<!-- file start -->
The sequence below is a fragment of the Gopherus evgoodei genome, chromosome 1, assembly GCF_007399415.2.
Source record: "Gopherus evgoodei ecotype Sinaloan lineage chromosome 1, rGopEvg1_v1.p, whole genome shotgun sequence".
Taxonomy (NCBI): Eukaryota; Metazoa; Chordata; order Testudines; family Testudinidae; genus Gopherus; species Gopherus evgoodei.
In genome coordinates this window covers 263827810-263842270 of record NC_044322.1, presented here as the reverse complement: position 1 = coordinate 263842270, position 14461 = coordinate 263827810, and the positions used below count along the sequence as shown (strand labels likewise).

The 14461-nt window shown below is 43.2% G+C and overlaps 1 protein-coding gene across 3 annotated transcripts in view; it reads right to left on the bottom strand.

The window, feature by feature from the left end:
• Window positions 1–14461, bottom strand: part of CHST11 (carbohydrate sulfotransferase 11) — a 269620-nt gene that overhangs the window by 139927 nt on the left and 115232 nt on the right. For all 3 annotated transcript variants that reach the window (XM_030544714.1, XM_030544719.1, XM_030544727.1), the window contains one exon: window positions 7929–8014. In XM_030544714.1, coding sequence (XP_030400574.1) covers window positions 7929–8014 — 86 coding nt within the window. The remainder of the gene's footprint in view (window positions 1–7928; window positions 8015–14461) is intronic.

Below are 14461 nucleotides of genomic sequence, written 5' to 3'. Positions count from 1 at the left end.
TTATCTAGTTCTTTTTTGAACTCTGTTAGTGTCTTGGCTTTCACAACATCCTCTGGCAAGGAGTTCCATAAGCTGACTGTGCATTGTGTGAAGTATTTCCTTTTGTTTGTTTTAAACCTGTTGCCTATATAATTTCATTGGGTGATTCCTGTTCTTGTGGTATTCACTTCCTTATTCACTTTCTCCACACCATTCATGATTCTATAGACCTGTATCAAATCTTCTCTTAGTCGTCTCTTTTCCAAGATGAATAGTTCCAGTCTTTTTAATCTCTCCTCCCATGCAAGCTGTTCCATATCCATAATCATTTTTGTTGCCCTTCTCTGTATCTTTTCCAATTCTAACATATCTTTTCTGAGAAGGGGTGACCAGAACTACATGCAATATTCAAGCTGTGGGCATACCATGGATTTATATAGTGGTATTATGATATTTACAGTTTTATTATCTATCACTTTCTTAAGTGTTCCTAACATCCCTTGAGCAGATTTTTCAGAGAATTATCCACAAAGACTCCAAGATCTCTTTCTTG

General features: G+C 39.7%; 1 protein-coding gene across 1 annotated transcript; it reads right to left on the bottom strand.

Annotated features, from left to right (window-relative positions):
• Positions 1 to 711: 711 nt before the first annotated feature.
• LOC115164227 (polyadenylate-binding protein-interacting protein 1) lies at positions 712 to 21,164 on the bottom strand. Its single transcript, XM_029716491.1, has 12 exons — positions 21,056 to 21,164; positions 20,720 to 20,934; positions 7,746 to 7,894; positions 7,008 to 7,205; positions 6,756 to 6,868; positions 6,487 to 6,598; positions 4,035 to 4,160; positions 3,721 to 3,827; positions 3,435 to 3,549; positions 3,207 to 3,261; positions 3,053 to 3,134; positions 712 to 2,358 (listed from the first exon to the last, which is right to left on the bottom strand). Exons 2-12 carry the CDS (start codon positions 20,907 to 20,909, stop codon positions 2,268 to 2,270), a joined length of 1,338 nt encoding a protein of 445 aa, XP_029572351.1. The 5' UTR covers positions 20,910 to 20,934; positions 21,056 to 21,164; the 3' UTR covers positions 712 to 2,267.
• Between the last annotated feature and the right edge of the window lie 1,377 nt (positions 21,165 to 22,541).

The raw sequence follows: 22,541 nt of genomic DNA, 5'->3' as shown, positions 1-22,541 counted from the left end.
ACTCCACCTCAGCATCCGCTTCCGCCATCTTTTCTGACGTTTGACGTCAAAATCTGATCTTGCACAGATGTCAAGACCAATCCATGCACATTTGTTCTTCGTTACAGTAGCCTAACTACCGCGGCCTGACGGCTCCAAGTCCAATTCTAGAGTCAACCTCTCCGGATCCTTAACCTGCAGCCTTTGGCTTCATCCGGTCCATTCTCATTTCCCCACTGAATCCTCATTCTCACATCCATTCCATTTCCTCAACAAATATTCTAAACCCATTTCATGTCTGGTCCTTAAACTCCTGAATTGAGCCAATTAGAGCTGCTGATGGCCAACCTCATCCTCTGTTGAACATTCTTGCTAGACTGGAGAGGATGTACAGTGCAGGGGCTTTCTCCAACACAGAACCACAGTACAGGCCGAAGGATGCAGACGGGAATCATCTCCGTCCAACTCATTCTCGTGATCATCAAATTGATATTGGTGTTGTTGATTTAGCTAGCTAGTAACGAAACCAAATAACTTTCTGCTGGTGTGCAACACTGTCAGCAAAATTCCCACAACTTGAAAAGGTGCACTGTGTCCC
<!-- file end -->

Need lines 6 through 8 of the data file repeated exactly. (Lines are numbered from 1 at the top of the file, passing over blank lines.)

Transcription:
The window, feature by feature from the left end:
• Window positions 1–14461, bottom strand: part of CHST11 (carbohydrate sulfotransferase 11) — a 269620-nt gene that overhangs the window by 139927 nt on the left and 115232 nt on the right. For all 3 annotated transcript variants that reach the window (XM_030544714.1, XM_030544719.1, XM_030544727.1), the window contains one exon: window positions 7929–8014. In XM_030544714.1, coding sequence (XP_030400574.1) covers window positions 7929–8014 — 86 coding nt within the window. The remainder of the gene's footprint in view (window positions 1–7928; window positions 8015–14461) is intronic.

Below are 14461 nucleotides of genomic sequence, written 5' to 3'. Positions count from 1 at the left end.